SEO is so overlooked, under-appreciated and misunderstood by local business owners.
That’s been quite evident to me lately, as I’ve been sitting in on some local BNI meetings. If you don’t know, BNI is basically a non-competing referral network. Local business owners gather once a week to pitch their services, get/give referrals and help each other out.
For the 4-5 meetings I’ve attended as a visitor, I’m given 30 seconds to “pitch” my business. I decided to instead ask questions, listen and teach.
A show of hands told me that out of 58 local business owners;
- only one person knew what “personalized search” is (and he was a web-designer)
- everyone still gets emails from “SEOs” “guaranteeing #1 rankings in Google”
- yet only a few people knew it was not possible to guarantee a #1 ranking
But there is an eagerness to learn among many of the members. They WANT to know more! But all they know is the noise of misinformation and spam emails they’ve received over the years.
That leads me to the meat of this post…
Case Study. How I Judge Local SEO Opportunity For a Local Business
One business owner asked me at the end of the last meeting if I could take a quick look at his site to see if there’s room for improvement. I figured, I’d answer this for him in a blog post. The more info about local SEO for small business owners out there the better.
This video shows how I, in about 10 minutes, can quickly answer this business owners’ question. “Can my site do better?” It quickly shows a few simple tools I use. Pretty much every SEO on the planet should know how to do this. But its not too far out of the reach of a local business owner.[hr]
So if you’re an SEO who can’t take on a local mom and pop store, but get asked this sort of question – share this post with local business. There’s a few takeaways that may help all business owners. Maybe there’s a few takeaways for you too.
And if you ARE a local business owner looking for more information on SEO, check out the video. As an SEO, this is how I check to see if you have opportunity to do better in local search. I break my thinking down a little bit more below, as well as provide links to some of the tools and services I use.[hr]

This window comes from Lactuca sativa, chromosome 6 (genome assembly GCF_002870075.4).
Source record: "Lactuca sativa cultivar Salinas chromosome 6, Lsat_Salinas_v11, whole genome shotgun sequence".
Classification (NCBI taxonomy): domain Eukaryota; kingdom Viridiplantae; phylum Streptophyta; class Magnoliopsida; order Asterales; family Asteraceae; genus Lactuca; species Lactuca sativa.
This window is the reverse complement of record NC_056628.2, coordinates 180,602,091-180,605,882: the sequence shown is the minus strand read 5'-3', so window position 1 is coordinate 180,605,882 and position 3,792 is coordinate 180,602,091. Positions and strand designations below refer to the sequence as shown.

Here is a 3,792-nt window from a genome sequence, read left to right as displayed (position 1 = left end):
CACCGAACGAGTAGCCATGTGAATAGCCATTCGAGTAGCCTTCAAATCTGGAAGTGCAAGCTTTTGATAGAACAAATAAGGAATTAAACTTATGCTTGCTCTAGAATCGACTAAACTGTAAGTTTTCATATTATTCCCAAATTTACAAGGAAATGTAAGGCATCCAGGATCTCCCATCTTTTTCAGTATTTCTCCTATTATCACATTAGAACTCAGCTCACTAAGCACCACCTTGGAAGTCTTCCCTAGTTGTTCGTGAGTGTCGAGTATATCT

Judging Local SEO Opportunity Tutorial – Part One
Step 1) How Does My Site Look?
Step back and check out the site from the perspective of a potential customer. Is it attractive? Does it answer questions I might have about your services? Does it give a clear “call to action” and easily direct me as to how to contact you?
Step 2) Does My Company Name Rank In Google?
Go to Google and type in your company name. Ideally, if you’re searching from the city your company is located, your website should be the top result.
Step 3) Does My Main Keyword/Location Rank?
Think of what your main keyword should be. In this case “garbage collector” was a good bet, and search for “keywords city, state”. Do you show up?
Step 4) Get Ranking Data for Dozens More Searches
Now you want to know, how do I rank for a broad variety of keywords? You want to get a general idea of your overall visibility on the web. This gets a little more advanced, but if you want to get rankings for more keywords.
1. Compile a list of a few dozen searches you might want to be found for. You can either just think of some, or use a tool like mergewords to help come up with a list.
2. Using SEOBook’s rank-checker (a plugin for firefox) plug in your words and website and see how you rank.
Judging Local SEO Opportunity Tutorial – Part Two
Step 5) What Are The Most Important Words To Rank For?
At this point, you have not prioritized any of these keywords. In order to do this, you might ask “which of these keywords get searched for more often?” To answer this, you can head over to the Google AdWords tool and paste in all your keywords. Set to exact match and see if you’re getting any volume. Choose any keywords that have volume, that’s a nice short list. You’d want to prioritize ranking for those since they receive more searches.
Step 6) How Hard Would It Be To Rank?
The tool I use in this step is a paid SEO tool from SEOmoz. This may be where your abilities and resources drop off. No worries though. If you’ve determined you could be ranking better for high priority keywords that’s great! You’ve figured out that there IS room for improvement, and you should consider getting someone to help.
Step 7) Am I Present In Local Listings?
Are you listed in Google Maps, Bing Local, Yelp, SuperPages etc? Head over to those sites and take a look. Its actually good news if you’re not, or if the listings are thin because that means there’s lots of room for improvement. Look to see if you’ve claimed your listings, if there are any reviews and if there’s information like photos, categories, descriptions etc.[hr]
Now what? If you’re an SEO, share this post with local business owners. We often can’t take on small businesses. But we shouldn’t deprive them of valuable information, let them continue to be bombarded with bad seo-advise and perpetuate the mis-information.
If you’re a local business owner, and want to DIY, check out these resources;
SEO for local search – by Ted Ives
Local search ranking factors – by David Mihm
SEOmoz Blog, Local Search Blog Posts – by SEOmoz
Contact Me – I’d be happy to point you in the right direction!![hr]